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The Cadillac XT5 is the luxury brand’s best-selling model, but the compact-class SUV is not sitting on its laurels.

Three years after its introduction as a 2017 model, XT5 gets a major refresh for 2020 as Cadillac continues to re-position itself as an SUV brand. The new XT5 receives 40 upgrades – most significantly engine, technology and trim upgrades first seen on its subcompact XT4 and midsize XT6 siblings introduced in the last two years.

Throw in an all-new, full-size 2021 Cadillac Escalade coming to market next year and Cadillac’s SUV lineup is poised to be one of the freshest in the industry even as it lags BMW, Audi and Mercedes in sheer numbers of models offered.

The expansion of Cadillac’s ute line comes as GM's luxury badge appears to be winnowing its three-sedan lineup to two — the forthcoming CT4 and CT5 — with the demise of the CT6 sedan expected this January.

At the center of the XT5’s upgrades is a revised console featuring a new user-experience infotainment interface. Past versions of the interface — the so-called CUE — were innovative but panned by customers for its buttonless, clumsy-to-operate interface. The new system aims to please with three different ways to access the console screen: touch, voice or rotary controller.

First introduced on the XT4, the rotary controller was refined on this year’s XT6 and is as dexterous as BMW’s industry-pioneering system.

Also imported from the XT4 is Cadillac’s 2.0-liter turbo-4 engine, which will complement the workhorse 3.6-liter V-6 that has been a mainstay of the XT5 (and the SRX ute before it). By offering two engine options, the XT5 catches up to the BMW 3-Series, which offers 4- and 6-cylinder options. Both Cadillac engines will be mated to a nine-speed, automatic transmission.

The turbo-4, boasting 237 horsepower and 258 pound-feet of torque, is offered as the standard mill in the front-wheel drive Luxury trim starting at $45,090 including destination. That’s a hefty $2,400 increase over the outgoing 2019 model. But Cadillac now positions the standard XT5 with a boatload of standard features for that price, including LED headlamps, heated front seats, auto high-beam, lane-keep assist, safety-alert driver’s seat and more.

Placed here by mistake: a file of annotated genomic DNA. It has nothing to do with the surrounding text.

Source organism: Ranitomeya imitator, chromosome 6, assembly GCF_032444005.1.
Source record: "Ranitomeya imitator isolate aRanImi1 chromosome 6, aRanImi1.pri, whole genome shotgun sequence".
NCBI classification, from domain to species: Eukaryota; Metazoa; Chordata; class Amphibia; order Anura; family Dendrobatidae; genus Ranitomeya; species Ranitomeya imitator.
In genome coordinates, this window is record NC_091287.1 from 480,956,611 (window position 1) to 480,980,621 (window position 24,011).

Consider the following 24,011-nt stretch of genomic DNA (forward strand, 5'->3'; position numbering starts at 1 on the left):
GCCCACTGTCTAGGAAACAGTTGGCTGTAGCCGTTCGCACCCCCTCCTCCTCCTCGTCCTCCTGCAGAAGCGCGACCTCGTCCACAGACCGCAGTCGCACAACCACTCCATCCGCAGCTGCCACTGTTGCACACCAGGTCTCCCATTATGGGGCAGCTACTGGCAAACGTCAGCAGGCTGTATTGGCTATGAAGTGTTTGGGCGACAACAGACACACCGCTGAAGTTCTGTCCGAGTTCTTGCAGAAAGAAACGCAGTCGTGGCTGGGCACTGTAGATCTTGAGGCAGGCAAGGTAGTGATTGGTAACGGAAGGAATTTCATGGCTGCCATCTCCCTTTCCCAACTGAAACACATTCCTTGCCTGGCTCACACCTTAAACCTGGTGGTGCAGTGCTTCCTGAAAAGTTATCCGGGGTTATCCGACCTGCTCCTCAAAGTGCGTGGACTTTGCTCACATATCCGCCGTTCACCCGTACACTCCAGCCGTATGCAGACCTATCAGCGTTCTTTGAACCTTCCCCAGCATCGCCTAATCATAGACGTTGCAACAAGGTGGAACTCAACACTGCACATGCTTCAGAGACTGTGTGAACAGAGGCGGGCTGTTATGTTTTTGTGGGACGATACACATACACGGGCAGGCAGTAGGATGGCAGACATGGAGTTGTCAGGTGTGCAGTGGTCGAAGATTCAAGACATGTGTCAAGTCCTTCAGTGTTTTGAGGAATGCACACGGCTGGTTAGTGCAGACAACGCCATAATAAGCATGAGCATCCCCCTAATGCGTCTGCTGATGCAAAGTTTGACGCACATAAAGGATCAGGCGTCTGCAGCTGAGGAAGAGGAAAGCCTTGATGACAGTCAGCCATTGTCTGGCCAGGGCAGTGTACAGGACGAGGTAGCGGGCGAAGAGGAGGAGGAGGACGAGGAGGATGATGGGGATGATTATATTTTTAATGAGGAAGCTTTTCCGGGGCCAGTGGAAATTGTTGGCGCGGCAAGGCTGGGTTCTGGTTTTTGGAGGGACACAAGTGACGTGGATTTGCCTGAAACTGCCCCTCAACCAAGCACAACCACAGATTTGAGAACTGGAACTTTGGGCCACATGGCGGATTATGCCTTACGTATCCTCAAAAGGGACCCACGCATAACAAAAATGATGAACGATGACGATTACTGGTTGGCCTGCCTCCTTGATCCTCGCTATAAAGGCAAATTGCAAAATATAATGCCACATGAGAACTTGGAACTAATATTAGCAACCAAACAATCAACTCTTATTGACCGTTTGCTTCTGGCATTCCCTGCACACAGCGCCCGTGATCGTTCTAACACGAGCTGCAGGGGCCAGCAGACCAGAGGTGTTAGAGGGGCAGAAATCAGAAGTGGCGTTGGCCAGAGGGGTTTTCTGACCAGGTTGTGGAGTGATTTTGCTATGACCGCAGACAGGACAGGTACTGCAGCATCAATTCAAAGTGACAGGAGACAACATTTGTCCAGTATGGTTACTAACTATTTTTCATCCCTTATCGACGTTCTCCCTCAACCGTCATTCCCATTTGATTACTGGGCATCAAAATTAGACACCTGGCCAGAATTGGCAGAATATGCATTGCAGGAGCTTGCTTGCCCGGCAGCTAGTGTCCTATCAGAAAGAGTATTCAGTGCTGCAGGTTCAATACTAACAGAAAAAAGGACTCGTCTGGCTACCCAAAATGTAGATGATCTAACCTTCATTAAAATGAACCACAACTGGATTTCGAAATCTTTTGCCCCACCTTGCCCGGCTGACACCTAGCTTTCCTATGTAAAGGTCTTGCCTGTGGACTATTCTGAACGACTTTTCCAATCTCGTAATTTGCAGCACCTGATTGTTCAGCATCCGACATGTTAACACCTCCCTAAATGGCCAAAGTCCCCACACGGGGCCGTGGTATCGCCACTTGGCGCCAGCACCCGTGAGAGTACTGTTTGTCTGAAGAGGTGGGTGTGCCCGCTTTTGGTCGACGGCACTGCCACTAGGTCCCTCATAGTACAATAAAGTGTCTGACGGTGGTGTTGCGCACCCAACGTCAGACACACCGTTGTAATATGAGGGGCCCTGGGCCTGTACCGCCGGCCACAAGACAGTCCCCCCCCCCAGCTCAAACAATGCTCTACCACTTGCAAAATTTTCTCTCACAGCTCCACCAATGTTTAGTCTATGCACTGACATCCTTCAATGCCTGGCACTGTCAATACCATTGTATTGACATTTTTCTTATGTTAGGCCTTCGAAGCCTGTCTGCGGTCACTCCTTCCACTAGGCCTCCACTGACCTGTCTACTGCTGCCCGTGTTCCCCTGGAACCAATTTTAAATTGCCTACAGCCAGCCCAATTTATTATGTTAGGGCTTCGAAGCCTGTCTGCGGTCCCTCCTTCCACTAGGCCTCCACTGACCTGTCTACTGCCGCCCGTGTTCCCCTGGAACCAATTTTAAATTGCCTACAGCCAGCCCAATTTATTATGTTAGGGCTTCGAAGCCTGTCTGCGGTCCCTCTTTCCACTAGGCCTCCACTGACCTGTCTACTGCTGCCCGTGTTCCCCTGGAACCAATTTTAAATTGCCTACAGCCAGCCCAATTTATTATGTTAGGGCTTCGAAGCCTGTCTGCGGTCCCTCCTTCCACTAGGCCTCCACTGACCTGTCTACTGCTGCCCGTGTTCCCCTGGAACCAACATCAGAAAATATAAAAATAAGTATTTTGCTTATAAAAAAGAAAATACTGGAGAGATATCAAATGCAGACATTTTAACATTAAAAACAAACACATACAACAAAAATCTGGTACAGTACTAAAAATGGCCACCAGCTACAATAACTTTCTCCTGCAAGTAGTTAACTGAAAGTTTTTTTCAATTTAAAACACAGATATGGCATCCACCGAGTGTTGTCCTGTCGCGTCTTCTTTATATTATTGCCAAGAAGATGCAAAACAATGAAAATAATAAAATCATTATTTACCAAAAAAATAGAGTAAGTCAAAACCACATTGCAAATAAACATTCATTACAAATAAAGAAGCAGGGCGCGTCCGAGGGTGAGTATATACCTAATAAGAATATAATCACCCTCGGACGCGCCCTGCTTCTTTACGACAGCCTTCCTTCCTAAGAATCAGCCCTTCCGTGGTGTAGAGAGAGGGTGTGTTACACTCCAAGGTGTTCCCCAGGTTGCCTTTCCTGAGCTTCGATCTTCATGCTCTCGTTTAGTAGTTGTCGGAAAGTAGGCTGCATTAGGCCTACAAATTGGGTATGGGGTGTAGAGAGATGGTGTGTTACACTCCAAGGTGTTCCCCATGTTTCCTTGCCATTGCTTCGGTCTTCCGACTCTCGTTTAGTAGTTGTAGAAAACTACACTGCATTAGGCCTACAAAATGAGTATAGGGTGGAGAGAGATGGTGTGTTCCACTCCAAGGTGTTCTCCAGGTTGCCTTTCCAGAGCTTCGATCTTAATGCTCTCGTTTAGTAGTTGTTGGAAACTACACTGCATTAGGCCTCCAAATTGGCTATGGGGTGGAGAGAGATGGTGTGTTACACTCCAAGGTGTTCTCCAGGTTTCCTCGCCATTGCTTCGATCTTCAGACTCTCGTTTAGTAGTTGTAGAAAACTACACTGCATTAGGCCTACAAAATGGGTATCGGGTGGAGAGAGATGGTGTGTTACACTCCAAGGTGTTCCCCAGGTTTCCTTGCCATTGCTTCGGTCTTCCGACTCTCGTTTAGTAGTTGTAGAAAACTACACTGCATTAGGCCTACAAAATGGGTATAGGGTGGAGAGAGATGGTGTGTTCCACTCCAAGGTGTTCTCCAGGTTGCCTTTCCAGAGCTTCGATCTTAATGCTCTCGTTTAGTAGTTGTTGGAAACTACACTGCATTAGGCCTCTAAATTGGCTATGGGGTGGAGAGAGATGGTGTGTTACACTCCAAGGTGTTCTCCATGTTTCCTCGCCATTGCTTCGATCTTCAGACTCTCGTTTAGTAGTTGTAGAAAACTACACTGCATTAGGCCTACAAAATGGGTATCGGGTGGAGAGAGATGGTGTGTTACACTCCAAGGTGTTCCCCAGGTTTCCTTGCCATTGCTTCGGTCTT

After the base Luxury model, the XT5’s offerings split into two personalities, following a “Y-trim” strategy shared with other Cadillacs.

A Luxury Premium trim offers a more luxurious ride complemented by brightwork like a chrome grille, while an aggressive Sport model comes with standard all-wheel drive, 20-inch wheels and 310-horse V-6.

The Sport trim is distinguished by blacked-out window trim and grille, and a more-athletic suspension and steering settings. A fancy Platinum trim can be optioned on both the Luxury Premium and Sport trims.

But for the distinct trims, the XT5 externally appears little different from the last generation with minor front and rear fascia upgrades. Consumers may notice new alphanumerics on the trunk-lid depending on their engine choice — “350T” for turbo-4 and “400” for the V-6. The figures represent an approximation of the engines’ torque in Newton-meters, an indicator of Cadillac’s ambitions for an all-electric future in which torque is valued over engine displacement.

As SUVs continue to displace sedan sales, the XT5 now anchors Cadillac’s first full-sport ute lineup.

In so doing it catches up with GM stablemate Buick which has been a pioneer in SUVs with its tiny Encore and hulking, three-row Enclave. Cadillac’s SUV strategy differs from Buick in offering more-athletic vehicles while also boasting some of the best interior elbow-room in the segment.

The last-generation XT5 sought to straddle the subcompact and compact segments. But now with the entry-level XT4 — already the best-selling subcompact SUV in its class — the refined XT5 is intended to target the compact class. It will face formidable competition against established vehicles like the BMW X3 and its array of choices including a coupe-like sister, the X4.

Assembled in Spring Hill, Tennessee, the 2020 XT5 goes on sale later this summer.

Henry Payne is auto critic for The Detroit News. Find him at hpayne@detroitnews.com or Twitter @HenryEPayne. Catch “Car Radio with Henry Payne” from noon-2 p.m. Saturdays on 910 AM Superstation.

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